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In the USA, junk food is cheap, and real food is expensive. Connecticut undergraduates conducted an experiment that indicates that Oreos are more addictive than cocaine. Here's what you can do about your own junk food addictions.

In the United States, and in an increasing number of countries around the world, poor people tend to be fat and wealthier people tend to be thin. In the US, high-fructose corn syrup, fortified white flour, and soybean oil are considered essential commodities so the government ensures they are available and cheap -- but no government agency ensures that poor people have a steady supply of yogurt with live cultures, chicken breast, or arugula.

As a result, Americans are almost (but not quite) the fattest people in the world.

The Americans who are most likely to be overweight are those who get their $1 Slurpees, $2 hot dogs and chips, and $3 giant bags of chips at convenience stores.

Even worse, a group of undergraduate students at Connecticut College have found, cheap fast foods like Oreos are addictive.

“Even though we associate significant health hazards in taking drugs like cocaine and morphine, high-fat, high-sugar foods may present even more of a danger because of their accessibility and affordability,” Connecticut college neuroscience major and study designer Jamie Honohan was quoted by CNN.

The Experiment

Honohan and collaborators constructed a maze with two sides for lab rats to explore. When lab rats reached one side of the maze, they were rewarded with rice cakes. When lab rats reached the other side of the maze, they were rewarded with Oreos. The student researchers noted the amount of time the rats spent on each side of the maze.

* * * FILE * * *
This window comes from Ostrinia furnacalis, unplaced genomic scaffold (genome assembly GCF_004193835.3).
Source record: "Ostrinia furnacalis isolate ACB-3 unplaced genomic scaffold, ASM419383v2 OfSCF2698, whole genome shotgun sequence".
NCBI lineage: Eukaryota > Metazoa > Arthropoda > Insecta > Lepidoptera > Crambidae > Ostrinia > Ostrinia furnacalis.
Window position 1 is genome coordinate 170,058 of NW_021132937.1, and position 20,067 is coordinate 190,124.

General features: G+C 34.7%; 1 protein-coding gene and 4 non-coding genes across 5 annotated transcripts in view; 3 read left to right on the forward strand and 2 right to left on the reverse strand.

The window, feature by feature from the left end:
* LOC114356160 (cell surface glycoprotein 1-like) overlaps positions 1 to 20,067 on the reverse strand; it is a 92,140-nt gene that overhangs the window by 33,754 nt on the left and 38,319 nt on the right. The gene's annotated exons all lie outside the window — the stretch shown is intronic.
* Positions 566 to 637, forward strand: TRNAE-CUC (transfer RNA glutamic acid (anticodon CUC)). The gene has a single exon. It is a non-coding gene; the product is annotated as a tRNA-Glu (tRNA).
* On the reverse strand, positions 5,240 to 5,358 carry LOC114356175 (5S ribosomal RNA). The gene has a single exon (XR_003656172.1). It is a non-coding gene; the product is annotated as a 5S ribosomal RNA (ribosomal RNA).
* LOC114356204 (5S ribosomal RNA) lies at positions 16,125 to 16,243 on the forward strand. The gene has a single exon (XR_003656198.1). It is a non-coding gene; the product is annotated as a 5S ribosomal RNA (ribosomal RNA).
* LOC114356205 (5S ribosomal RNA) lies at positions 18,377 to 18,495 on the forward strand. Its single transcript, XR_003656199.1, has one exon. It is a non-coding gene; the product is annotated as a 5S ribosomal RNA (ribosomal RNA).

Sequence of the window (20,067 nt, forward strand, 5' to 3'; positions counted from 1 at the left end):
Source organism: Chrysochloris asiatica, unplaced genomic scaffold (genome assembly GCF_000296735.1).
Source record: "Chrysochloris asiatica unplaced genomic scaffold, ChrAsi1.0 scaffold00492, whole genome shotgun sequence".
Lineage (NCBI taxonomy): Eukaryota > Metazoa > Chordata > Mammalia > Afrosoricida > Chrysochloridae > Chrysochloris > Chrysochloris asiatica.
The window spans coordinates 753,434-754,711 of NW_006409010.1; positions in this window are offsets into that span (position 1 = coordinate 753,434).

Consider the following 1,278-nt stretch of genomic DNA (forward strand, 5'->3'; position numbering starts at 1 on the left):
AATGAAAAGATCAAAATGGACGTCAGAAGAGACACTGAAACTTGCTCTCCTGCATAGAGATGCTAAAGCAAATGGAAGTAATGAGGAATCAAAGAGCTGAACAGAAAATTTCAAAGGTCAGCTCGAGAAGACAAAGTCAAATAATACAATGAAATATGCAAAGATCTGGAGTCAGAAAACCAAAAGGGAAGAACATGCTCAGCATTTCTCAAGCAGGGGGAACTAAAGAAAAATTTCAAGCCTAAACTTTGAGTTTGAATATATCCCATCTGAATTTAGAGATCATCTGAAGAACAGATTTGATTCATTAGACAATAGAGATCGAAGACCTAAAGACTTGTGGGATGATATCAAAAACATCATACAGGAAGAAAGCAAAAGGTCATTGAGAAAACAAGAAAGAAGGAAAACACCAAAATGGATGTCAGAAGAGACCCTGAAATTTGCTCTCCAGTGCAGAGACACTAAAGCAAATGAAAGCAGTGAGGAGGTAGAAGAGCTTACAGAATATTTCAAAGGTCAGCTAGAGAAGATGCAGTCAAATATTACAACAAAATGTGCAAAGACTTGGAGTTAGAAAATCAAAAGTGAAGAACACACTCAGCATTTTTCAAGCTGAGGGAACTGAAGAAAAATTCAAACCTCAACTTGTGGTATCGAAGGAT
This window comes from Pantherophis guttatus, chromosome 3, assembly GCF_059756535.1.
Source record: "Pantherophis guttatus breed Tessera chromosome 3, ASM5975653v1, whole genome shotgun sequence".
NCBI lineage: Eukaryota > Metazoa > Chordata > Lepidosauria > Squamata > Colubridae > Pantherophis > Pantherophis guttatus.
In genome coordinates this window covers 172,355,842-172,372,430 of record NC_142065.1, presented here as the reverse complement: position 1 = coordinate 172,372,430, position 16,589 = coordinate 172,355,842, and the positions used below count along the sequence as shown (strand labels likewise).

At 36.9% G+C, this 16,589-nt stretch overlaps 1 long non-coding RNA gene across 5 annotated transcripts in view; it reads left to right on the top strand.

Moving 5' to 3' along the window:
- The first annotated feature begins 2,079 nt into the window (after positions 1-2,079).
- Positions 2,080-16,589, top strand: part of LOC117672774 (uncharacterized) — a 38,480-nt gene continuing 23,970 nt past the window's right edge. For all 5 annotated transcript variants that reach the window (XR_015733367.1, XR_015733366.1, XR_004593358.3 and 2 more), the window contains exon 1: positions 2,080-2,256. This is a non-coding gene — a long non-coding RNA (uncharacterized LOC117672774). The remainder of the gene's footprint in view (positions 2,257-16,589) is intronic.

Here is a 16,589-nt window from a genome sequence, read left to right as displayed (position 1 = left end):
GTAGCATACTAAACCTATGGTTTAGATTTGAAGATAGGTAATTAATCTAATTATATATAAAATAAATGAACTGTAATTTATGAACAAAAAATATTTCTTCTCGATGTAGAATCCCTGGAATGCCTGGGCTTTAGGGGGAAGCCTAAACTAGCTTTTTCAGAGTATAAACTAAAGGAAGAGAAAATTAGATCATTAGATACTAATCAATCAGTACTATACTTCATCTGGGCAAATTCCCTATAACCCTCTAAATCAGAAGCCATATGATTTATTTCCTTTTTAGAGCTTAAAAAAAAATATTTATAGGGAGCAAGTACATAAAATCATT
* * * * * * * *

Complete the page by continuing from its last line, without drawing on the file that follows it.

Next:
The research team also repeated the experiment with different rewards, an injection of salt water when the lab rat reached one side of the maze, and an injection of cocaine or morphine when the rat reached the other. The researchers monitored that amount of time the rats spent seeking each reward. The undergraduate neurology team also gave the rats brain scans that measured the number of neurons in the brain's pleasure center, the nucleus accumbens, that were activated by eating Oreos.

The Results

The lab rats that had learned how to find Oreos spent the same amount of time on the cocaine/morphine side of the maze as those that settled for rice cakes. But when rats that had learned to eat Oreos were given cocaine, their brains "lit up" more than the brains of rats that had been conditioned to eat rice cakes. 

The researchers conclude that fat and sugar and salt (or chocolate cookies with a creme filling) not only have potent effects on the pleasure centers of the brain, they set up the consumer for addiction to some hard drugs, such as cocaine or heroin (which is functionally similar to morphine).

Continue reading after recommendations

  • Bellisle F, Dalix AM, Slama G. Non food-related environmental stimuli induce increased meal intake in healthy women: comparison of television viewing versus listening to a recorded story in laboratory settings. Appetite. 2004
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  • CNN. The Chart. Oreos as 'addictive' as cocaine in lab rat. 16 October 2013.
  • Provencher V, Polivy J, Herman CP. Perceived healthiness of food. If it's healthy, you can eat more! Appetite. 2008. 52: 340–
  • Photo courtesy of Michael Bentley by Flickr :
  • Photo courtesy of mihoda by Flickr :

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